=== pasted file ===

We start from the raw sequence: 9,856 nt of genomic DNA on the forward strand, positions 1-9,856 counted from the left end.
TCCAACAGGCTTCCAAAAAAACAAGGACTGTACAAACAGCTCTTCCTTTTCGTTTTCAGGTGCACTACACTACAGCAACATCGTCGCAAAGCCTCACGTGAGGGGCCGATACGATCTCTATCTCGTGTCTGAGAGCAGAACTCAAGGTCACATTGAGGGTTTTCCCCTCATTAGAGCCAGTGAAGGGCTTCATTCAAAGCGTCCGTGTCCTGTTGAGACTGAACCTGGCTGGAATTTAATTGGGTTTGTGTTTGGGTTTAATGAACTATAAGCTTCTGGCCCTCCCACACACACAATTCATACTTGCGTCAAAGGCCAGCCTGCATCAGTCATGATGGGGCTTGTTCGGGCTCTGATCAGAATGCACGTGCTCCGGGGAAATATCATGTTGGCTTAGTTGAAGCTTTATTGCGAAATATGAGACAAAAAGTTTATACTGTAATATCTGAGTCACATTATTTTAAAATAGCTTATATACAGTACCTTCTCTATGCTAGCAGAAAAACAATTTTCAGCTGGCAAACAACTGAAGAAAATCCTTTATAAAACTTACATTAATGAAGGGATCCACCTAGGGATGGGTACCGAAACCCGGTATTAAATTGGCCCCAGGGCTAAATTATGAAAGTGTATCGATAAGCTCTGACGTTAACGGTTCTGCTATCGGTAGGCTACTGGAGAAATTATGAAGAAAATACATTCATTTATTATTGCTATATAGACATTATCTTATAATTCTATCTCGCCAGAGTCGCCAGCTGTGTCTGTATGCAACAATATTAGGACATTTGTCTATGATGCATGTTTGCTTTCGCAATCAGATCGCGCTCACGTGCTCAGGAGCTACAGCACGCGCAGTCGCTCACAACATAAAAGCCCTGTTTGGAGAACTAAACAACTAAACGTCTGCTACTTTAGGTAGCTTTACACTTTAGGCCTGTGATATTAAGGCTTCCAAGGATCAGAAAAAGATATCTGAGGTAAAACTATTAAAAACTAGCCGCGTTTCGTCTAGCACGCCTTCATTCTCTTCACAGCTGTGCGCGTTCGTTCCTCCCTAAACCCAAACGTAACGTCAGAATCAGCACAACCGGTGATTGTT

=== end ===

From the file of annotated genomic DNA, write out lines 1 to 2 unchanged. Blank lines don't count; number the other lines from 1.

We start from the raw sequence: 9,856 nt of genomic DNA on the forward strand, positions 1-9,856 counted from the left end.
TCCAACAGGCTTCCAAAAAAACAAGGACTGTACAAACAGCTCTTCCTTTTCGTTTTCAGGTGCACTACACTACAGCAACATCGTCGCAAAGCCTCACGTGAGGGGCCGATACGATCTCTATCTCGTGTCTGAGAGCAGAACTCAAGGTCACATTGAGGGTTTTCCCCTCATTAGAGCCAGTGAAGGGCTTCATTCAAAGCGTCCGTGTCCTGTTGAGACTGAACCTGGCTGGAATTTAATTGGGTTTGTGTTTGGGTTTAATGAACTATAAGCTTCTGGCCCTCCCACACACACAATTCATACTTGCGTCAAAGGCCAGCCTGCATCAGTCATGATGGGGCTTGTTCGGGCTCTGATCAGAATGCACGTGCTCCGGGGAAATATCATGTTGGCTTAGTTGAAGCTTTATTGCGAAATATGAGACAAAAAGTTTATACTGTAATATCTGAGTCACATTATTTTAAAATAGCTTATATACAGTACCTTCTCTATGCTAGCAGAAAAACAATTTTCAGCTGGCAAACAACTGAAGAAAATCCTTTATAAAACTTACATTAATGAAGGGATCCACCTAGGGATGGGTACCGAAACCCGGTATTAAATTGGCCCCAGGGCTAAATTATGAAAGTGTATCGATAAGCTCTGACGTTAACGGTTCTGCTATCGGTAGGCTACTGGAGAAATTATGAAGAAAATACATTCATTTATTATTGCTATATAGACATTATCTTATAATTCTATCTCGCCAGAGTCGCCAGCTGTGTCTGTATGCAACAATATTAGGACATTTGTCTATGATGCATGTTTGCTTTCGCAATCAGATCGCGCTCACGTGCTCAGGAGCTACAGCACGCGCAGTCGCTCACAACATAAAAGCCCTGTTTGGAGAACTAAACAACTAAACGTCTGCTACTTTAGGTAGCTTTACACTTTAGGCCTGTGATATTAAGGCTTCCAAGGATCAGAAAAAGATATCTGAGGTAAAACTATTAAAAACTAGCCGCGTTTCGTCTAGCACGCCTTCATTCTCTTCACAGCTGTGCGCGTTCGTTCCTCCCTAAACCCAAACGTAACGTCAGAATCAGCACAACCGGTGATTGTT